When I read or hear comments expressing suspicion of President Obama’s motives regarding the security of Israel, sometimes by people I respect and admire, I’m incredulous. The phrase “brainwashed” comes to mind. An individual who is brainwashed clings to his/her beliefs irrespective of any contrary evidence. It’s a “my country, my leader, my people, right or wrong” view of the world. Blindly embracing these beliefs is usually perceived as loyalty. For these people it doesn’t matter that Israeli President Shimon Peres, Israeli Defense Minister Ehud Barak and billionaire businessman Chaim Saban, to name just a few devoted Israelis and friends of Israel, have publicly and unequivocally declared their admiration and support for the president. It doesn’t matter that President Obama’s record vis-à-vis the records of all is far superior; no amount of evidence can penetrate this anti-Obama wall.

These same critics fault the president for disrespecting Benjamin Netanyahu, but never acknowledge that the Israeli prime minister’s behavior toward the president has sometimes gone well beyond diplomatic bounds. Most recently, the prime minister felt free to publicly dictate to President Obama what American foreign policy should be regarding Iran, an issue that normally would be discussed behind closed doors. This is not how one treats one’s best, and maybe only, friend.

Unfortunately, any criticism of Bibi by our community is viewed by some as giving aid and comfort to the enemy. Do the Palestinians really need to depend on Jewish detractors of the prime minister in order to build their case against Israel? It seems to me they have no shortage of serious issues.

As for the U.S. announcing “red lines” that Iran must not cross to avoid American military force, it makes no sense to do so. While it would be helpful to Bibi politically back home, it would be strategically and politically foolish for the president.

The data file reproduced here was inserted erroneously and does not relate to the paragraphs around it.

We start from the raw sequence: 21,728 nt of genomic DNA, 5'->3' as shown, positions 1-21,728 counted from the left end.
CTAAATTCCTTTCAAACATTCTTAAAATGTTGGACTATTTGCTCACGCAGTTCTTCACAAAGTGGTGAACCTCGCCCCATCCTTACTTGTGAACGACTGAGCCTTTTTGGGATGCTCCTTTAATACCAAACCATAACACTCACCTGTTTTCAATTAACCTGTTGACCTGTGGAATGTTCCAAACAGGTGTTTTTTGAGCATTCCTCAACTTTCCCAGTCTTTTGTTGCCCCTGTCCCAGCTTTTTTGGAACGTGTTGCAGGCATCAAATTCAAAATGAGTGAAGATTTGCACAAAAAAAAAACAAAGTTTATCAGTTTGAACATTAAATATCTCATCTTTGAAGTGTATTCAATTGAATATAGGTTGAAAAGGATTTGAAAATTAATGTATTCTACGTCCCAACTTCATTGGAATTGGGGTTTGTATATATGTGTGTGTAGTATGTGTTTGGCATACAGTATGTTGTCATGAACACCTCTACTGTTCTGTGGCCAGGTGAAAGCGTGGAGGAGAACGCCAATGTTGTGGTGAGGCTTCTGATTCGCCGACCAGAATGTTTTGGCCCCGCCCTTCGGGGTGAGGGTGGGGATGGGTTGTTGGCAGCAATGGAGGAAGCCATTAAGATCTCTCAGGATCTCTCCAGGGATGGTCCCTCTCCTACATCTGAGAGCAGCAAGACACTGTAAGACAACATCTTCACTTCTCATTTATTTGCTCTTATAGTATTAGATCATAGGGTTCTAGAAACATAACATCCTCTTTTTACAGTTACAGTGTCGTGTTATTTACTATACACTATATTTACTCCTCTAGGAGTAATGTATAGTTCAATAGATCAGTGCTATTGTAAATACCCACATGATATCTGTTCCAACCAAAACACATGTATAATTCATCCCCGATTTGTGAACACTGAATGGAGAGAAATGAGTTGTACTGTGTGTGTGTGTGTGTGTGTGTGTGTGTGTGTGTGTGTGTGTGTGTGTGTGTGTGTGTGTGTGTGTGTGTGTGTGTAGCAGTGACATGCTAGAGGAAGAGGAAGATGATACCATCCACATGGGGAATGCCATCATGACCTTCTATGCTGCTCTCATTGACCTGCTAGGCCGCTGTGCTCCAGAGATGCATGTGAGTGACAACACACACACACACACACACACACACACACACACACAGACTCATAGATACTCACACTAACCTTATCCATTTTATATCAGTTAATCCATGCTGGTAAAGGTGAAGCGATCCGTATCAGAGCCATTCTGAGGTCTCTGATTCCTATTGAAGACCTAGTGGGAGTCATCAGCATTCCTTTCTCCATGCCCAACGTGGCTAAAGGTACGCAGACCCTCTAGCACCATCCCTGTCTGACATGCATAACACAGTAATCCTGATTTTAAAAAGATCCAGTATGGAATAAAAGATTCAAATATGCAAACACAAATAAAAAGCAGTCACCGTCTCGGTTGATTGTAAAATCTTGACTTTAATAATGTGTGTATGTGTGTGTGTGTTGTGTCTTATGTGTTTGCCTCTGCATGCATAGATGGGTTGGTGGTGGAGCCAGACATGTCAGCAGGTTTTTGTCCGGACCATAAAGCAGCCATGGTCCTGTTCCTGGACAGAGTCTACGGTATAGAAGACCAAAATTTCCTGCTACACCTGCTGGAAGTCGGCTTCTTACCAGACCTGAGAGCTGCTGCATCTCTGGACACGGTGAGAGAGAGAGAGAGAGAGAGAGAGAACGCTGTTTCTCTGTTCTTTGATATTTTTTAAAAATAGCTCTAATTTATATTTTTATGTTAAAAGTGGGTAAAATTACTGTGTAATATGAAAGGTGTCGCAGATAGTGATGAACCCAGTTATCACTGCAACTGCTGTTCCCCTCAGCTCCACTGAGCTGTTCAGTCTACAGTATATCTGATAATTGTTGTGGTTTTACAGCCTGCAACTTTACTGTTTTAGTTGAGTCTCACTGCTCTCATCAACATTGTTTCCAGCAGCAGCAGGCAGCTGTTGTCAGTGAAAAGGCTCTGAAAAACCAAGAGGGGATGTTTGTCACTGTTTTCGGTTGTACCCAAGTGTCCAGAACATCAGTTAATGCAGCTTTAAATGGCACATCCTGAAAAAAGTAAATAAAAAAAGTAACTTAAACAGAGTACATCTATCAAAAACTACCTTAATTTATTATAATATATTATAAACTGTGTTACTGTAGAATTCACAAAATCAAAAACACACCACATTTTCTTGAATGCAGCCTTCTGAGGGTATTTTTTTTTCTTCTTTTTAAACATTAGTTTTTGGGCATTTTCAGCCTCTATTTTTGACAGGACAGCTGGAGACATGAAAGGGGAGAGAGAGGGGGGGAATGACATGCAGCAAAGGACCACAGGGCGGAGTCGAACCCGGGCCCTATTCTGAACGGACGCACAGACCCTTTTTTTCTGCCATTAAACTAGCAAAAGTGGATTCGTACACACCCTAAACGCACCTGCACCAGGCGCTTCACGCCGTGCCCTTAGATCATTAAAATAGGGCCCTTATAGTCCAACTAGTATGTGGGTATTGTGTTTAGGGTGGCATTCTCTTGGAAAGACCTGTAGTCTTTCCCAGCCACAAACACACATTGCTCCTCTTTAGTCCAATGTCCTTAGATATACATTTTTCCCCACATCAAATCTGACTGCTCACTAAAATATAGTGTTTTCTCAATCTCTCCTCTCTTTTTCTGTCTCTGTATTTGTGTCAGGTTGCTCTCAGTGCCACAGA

On pressing some of these critics as to why they bear this deep ill will, they point to a couple of things: President Obama hasn’t visited Israel (President Bush went only in his seventh year in office) and he also pressed for a cessation of settlement building (check prior presidents on that issue).

Even granting there have been some other missteps early on, these individuals focus exclusively on the occasional poor judgment by the president, but can’t acknowledge the much longer list of positive statements and significant concrete actions on behalf of Israel. When confronted with this information, they just hit the delete key. All the good deeds disappear. The source of this rigid mindset is perplexing.

I’m deeply disappointed by some of my coreligionists on the subject of the forthcoming presidential election. It goes beyond their attitude toward President Obama. Any American Jew who subscribes to the policies of the Democratic Party and can say they are “on the fence” simply because they aren’t sure which candidate would be better for Israel, in my opinion, should do some serious soul searching. That they are willing to sacrifice the future of the millions of fellow Americans who will be impacted by the outcome of the election, in one way or another, is disturbing. Some of the same thinking prevailed before the Bush election. The belief that President Bush would be good for Israel proved not to be the case. Not only did he do nothing to promote peace, but also his policies, domestic and foreign, have wrought havoc to the United States and the world. Many people before that election questioned how much damage could he do in four years; as long as he was good for Israel he was acceptable. Now they know. He plunged us into the Iraq war leaving thousands of American dead and tens of thousands in hospitals, their lives ruined.

We now see an Iran flexing its muscles, knowing that the United States is war-weary and short on resources. I don’t think I need to comment on our troubled economy or how we got here.

As a person devoted to Israel and deeply

concerned about its security, when it comes to elections, concern for Israel’s future is high on my list. But as

an American citizen, it can’t be the only thing.

Anyone who genuinely believes that Mitt Romney would be the better president of the United States should vote for him. As for the level of his concern for Israel, its safety and future, who knows what he thinks or how he would act once in office?

Of one thing I am certain: there won’t be a strong Israel without a strong America.

Edith Everett, a member of the board of directors of The Jewish Week, is a Jewish communal activist and philanthropist.